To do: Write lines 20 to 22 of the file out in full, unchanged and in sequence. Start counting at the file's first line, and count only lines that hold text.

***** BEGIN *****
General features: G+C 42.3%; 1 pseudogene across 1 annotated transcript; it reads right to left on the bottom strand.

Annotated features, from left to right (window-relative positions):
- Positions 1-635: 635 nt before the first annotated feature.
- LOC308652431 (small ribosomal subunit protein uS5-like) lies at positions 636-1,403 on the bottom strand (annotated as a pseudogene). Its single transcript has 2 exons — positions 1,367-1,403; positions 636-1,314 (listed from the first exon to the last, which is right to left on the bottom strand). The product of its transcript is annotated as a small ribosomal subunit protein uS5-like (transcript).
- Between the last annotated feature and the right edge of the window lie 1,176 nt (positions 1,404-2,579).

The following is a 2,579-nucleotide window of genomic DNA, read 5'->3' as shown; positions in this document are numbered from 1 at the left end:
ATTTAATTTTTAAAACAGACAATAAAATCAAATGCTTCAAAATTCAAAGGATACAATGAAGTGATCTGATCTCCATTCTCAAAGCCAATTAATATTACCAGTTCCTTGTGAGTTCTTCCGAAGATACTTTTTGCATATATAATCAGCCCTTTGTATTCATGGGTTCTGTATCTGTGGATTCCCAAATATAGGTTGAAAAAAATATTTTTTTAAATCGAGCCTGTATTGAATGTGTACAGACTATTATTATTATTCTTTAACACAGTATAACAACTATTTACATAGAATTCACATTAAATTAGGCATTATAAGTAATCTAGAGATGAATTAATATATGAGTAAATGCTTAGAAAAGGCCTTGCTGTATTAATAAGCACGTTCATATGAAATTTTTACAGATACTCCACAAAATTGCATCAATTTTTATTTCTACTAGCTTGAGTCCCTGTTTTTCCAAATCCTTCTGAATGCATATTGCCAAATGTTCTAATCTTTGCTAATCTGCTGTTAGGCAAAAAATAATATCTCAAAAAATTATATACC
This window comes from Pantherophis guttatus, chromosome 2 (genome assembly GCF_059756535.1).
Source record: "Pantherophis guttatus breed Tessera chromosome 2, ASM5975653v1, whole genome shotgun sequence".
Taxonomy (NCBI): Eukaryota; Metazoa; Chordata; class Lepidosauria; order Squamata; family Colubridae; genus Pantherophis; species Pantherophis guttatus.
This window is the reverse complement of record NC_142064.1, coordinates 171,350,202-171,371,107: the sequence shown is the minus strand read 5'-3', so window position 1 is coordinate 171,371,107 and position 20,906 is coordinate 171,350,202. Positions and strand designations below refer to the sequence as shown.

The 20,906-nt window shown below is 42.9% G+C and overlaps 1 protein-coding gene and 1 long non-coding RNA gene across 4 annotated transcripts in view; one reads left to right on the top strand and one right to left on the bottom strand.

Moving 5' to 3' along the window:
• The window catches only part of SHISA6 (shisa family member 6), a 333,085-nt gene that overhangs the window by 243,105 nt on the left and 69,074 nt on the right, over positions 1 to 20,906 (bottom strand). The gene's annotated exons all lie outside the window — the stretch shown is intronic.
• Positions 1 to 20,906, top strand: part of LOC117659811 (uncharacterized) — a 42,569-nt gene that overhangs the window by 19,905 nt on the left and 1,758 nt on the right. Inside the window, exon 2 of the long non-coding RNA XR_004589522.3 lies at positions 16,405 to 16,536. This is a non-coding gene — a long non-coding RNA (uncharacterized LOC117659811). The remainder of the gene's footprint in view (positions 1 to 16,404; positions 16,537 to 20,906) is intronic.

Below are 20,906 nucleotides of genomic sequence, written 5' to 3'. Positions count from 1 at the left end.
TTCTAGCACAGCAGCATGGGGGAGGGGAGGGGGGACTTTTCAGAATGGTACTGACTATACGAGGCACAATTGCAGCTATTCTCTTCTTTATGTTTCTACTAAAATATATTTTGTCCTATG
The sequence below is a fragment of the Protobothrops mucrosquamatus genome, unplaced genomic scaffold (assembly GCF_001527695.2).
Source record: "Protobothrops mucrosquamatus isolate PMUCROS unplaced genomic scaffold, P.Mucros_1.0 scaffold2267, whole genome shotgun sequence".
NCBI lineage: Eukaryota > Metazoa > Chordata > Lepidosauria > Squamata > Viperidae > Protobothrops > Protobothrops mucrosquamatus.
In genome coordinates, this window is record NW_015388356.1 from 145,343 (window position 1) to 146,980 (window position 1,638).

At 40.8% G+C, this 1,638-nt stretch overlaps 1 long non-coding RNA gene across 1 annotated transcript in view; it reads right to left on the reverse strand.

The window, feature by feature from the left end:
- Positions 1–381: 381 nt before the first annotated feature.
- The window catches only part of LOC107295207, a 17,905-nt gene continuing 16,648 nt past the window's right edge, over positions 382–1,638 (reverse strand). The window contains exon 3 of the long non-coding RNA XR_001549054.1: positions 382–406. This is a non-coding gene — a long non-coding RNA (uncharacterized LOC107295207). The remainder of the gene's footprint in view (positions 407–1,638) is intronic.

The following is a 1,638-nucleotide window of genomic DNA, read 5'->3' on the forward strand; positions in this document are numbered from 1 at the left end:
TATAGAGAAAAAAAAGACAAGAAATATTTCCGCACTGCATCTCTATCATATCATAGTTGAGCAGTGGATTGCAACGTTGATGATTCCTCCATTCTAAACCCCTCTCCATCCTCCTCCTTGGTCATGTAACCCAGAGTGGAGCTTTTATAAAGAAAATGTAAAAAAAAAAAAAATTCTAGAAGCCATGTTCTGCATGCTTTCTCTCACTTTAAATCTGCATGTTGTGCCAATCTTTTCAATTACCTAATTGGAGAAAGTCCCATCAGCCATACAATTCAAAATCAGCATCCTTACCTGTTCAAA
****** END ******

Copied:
NCBI lineage: Eukaryota > Metazoa > Chordata > Lepidosauria > Squamata > Viperidae > Protobothrops > Protobothrops mucrosquamatus.
In genome coordinates, this window is record NW_015388356.1 from 145,343 (window position 1) to 146,980 (window position 1,638).

At 40.8% G+C, this 1,638-nt stretch overlaps 1 long non-coding RNA gene across 1 annotated transcript in view; it reads right to left on the reverse strand.